What are the basic causes of corruption? Give examples from Indian context?

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Title: Understanding Corruption: Causes & Examples from Indian Context


The menace of corruption is a pervasive issue, acting as a significant barrier to economic, political, social, and environmental development. It undermines the rule of law, affects public trust in government, and fuels inequality and poverty. In India, corruption manifests in various forms, including petty theft, grand corruption, business malpractices, and institutional corruption. Hereby, we delve into the root causes of corruption with examples from the Indian context, providing insights for the Union Public Service Commission (UPSC) aspirants.

Underlying Causes of Corruption:

1. Lack of Transparency and Accountability: The opaqueness in the Indian public delivery system creates a fertile ground for corrupt practices. Absence of clarity in the roles and responsibilities facilitates corruption due to non-accountability. For instance, the Commonwealth Games Scam in 2010 exposed the lack of transparency and accountability in the system.

2. Lack of Strict and Swift Punishments: The lack of deterring punishments for the corrupt individuals often encourages corruption. For instance, political leaders involved in the infamous 2G spectrum allocation scam were tried for several years before verdict was passed, reflecting the lack of stringent and prompt action.

3. Inefficient Administration: The Indian bureaucracy has often been criticized for its procedural delays and red-tapism. Such inefficiency invites corruption due to the desire of citizens to bypass lengthy legal procedures. Popularly known as the ‘Chai-Pani’ bribe, it involves the practice of offering money for expediting work.

4. Political Corruption: Political leaders often abuse their power to amass personal wealth or to benefit their party. For example, the Indian coal allocation scam, popularly known as “Coalgate”, involved politicians and government officials illegally allocating coal deposits to private entities.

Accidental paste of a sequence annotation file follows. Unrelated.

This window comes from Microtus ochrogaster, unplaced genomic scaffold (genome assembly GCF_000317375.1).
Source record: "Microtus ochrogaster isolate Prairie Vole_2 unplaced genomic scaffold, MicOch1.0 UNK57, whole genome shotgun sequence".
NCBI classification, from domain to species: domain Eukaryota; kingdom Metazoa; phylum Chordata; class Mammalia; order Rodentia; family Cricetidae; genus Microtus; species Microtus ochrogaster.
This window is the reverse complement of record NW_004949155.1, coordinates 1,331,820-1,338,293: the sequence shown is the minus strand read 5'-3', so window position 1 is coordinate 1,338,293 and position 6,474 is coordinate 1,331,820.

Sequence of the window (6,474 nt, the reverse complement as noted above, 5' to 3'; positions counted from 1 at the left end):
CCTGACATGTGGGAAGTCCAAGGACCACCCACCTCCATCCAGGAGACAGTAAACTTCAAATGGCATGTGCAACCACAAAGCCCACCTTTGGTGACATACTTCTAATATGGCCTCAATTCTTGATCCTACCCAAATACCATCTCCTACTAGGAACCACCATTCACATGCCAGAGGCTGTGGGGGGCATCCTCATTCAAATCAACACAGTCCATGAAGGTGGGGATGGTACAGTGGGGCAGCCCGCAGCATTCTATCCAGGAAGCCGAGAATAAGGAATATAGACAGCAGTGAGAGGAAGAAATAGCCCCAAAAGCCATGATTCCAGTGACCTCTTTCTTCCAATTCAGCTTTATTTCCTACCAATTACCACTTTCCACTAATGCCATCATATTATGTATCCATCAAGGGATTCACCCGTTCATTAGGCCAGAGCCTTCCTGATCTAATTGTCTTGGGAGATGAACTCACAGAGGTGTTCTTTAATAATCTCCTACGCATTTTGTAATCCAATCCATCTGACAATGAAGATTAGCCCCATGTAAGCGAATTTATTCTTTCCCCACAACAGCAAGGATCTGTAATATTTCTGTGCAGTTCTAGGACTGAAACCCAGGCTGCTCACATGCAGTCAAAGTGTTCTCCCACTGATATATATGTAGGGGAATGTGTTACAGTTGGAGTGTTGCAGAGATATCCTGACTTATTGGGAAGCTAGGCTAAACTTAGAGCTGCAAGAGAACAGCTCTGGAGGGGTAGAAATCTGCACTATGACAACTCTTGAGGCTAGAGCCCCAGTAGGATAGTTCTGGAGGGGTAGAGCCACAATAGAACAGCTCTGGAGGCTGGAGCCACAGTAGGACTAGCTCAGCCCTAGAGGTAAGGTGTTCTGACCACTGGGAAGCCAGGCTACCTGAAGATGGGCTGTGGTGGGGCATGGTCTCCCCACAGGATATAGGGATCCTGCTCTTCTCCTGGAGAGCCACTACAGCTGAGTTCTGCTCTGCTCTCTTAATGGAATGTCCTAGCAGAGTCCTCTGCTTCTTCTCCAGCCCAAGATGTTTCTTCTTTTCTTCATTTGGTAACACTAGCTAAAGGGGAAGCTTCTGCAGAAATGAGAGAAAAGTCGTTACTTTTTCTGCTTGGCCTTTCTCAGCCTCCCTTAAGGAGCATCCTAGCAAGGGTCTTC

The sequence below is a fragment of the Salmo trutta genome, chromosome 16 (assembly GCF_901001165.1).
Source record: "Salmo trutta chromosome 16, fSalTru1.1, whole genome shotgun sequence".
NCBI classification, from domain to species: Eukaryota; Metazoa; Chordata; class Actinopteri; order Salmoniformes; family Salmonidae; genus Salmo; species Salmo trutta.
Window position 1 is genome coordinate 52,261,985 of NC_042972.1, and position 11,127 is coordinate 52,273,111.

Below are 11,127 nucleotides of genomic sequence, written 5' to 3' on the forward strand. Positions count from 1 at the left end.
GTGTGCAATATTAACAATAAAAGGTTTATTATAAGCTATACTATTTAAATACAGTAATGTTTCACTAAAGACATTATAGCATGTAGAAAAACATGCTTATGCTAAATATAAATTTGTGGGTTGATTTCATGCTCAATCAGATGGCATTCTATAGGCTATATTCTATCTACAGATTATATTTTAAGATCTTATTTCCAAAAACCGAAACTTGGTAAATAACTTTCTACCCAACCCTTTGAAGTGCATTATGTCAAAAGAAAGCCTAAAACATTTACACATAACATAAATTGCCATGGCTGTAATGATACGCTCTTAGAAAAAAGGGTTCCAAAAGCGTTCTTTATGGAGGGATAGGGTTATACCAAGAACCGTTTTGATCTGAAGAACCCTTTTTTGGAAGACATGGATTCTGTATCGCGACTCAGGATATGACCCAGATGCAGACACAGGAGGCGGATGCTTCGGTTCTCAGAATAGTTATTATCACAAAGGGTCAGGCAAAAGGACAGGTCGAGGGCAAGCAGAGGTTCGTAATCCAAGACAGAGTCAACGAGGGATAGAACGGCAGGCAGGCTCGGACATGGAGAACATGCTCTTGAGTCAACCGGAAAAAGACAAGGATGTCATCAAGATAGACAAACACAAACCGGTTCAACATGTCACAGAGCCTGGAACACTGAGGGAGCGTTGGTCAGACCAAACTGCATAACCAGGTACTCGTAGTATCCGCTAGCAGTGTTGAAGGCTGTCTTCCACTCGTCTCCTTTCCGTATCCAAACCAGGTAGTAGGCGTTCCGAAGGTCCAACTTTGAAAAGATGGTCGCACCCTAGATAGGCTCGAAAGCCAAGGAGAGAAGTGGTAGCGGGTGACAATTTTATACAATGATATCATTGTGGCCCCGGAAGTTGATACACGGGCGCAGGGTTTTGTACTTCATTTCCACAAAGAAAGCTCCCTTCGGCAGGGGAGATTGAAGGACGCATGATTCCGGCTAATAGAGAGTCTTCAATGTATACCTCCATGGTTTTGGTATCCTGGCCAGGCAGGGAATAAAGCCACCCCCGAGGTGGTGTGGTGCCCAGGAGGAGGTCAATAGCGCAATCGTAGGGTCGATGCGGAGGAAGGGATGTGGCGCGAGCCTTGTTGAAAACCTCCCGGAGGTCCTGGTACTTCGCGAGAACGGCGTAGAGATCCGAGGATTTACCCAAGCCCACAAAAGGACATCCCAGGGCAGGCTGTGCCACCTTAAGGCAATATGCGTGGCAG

5. Nepotism and Favoritism: Widespread nepotism and favoritism in India are other root causes of corruption. It leads to the preferential treatment of unqualified candidates over deserving individuals, thereby undermining meritocracy. The politicians are infamous for favoring their relatives or ‘party loyalists’ for various government positions or contracts.

6. Social Acceptance: Unfortunately, in many parts of India, corruption is seen as a ‘necessary evil.’ The social acceptance of corruption builds a conducive environment for its propagation.


In Conclusion:

Understanding the basic causes of corruption is indispensable for evolving appropriate strategies to combat this vice. As a UPSC aspirant, it’s important to comprehend and analyze these facets of corruption. Policy measures should focus on promoting accountability, enhancing transparency, plugging administrative loopholes, and instilling a sense of ethics and integrity in society. Also, the judiciary needs to deliver swift and strict punishments to build a potent deterrent against corruption.

Perspectives on corruption and its underlying causes can be subjective, requiring a deeper understanding of socio-economic and political realities. As future public servants, it would be your responsibility to uphold the tenets of truth and integrity and help in establishing a corruption-free society.

Prince Luthra (UPSC CSE AIR 577)

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